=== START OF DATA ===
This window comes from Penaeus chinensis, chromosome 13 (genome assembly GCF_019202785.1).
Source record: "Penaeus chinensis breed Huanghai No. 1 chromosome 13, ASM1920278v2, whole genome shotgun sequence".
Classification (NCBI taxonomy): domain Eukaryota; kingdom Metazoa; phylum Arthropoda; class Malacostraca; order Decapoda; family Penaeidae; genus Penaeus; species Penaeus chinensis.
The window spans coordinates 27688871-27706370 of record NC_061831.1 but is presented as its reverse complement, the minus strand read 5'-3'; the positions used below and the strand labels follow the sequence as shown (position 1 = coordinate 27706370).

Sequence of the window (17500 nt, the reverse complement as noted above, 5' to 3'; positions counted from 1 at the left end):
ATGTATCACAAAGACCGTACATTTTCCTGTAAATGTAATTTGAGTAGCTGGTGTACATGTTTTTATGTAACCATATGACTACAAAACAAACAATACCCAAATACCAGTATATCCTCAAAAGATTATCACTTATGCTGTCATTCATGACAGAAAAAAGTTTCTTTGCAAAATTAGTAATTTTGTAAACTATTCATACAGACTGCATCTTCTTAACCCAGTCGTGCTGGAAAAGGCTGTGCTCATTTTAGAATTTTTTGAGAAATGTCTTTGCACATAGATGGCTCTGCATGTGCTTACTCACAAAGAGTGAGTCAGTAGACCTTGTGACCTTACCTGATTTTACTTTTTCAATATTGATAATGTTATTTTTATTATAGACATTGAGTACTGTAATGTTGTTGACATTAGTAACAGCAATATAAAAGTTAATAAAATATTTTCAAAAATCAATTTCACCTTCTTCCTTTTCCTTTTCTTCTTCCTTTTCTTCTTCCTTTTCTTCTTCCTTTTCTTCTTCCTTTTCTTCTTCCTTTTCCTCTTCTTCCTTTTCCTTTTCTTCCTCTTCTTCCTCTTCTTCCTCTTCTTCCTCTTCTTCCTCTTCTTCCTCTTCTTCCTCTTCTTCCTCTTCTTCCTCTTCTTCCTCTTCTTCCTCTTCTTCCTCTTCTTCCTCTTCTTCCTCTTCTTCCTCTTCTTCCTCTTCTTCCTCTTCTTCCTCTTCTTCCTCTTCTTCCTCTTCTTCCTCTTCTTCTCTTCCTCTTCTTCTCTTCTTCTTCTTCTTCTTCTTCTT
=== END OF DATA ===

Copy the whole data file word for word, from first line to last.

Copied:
This window comes from Penaeus chinensis, chromosome 13 (genome assembly GCF_019202785.1).
Source record: "Penaeus chinensis breed Huanghai No. 1 chromosome 13, ASM1920278v2, whole genome shotgun sequence".
Classification (NCBI taxonomy): domain Eukaryota; kingdom Metazoa; phylum Arthropoda; class Malacostraca; order Decapoda; family Penaeidae; genus Penaeus; species Penaeus chinensis.
The window spans coordinates 27688871-27706370 of record NC_061831.1 but is presented as its reverse complement, the minus strand read 5'-3'; the positions used below and the strand labels follow the sequence as shown (position 1 = coordinate 27706370).

Sequence of the window (17500 nt, the reverse complement as noted above, 5' to 3'; positions counted from 1 at the left end):
ATGTATCACAAAGACCGTACATTTTCCTGTAAATGTAATTTGAGTAGCTGGTGTACATGTTTTTATGTAACCATATGACTACAAAACAAACAATACCCAAATACCAGTATATCCTCAAAAGATTATCACTTATGCTGTCATTCATGACAGAAAAAAGTTTCTTTGCAAAATTAGTAATTTTGTAAACTATTCATACAGACTGCATCTTCTTAACCCAGTCGTGCTGGAAAAGGCTGTGCTCATTTTAGAATTTTTTGAGAAATGTCTTTGCACATAGATGGCTCTGCATGTGCTTACTCACAAAGAGTGAGTCAGTAGACCTTGTGACCTTACCTGATTTTACTTTTTCAATATTGATAATGTTATTTTTATTATAGACATTGAGTACTGTAATGTTGTTGACATTAGTAACAGCAATATAAAAGTTAATAAAATATTTTCAAAAATCAATTTCACCTTCTTCCTTTTCCTTTTCTTCTTCCTTTTCTTCTTCCTTTTCTTCTTCCTTTTCTTCTTCCTTTTCTTCTTCCTTTTCCTCTTCTTCCTTTTCCTTTTCTTCCTCTTCTTCCTCTTCTTCCTCTTCTTCCTCTTCTTCCTCTTCTTCCTCTTCTTCCTCTTCTTCCTCTTCTTCCTCTTCTTCCTCTTCTTCCTCTTCTTCCTCTTCTTCCTCTTCTTCCTCTTCTTCCTCTTCTTCCTCTTCTTCCTCTTCTTCCTCTTCTTCCTCTTCTTCCTCTTCTTCCTCTTCTTCTCTTCCTCTTCTTCTCTTCTTCTTCTTCTTCTTCTTCTT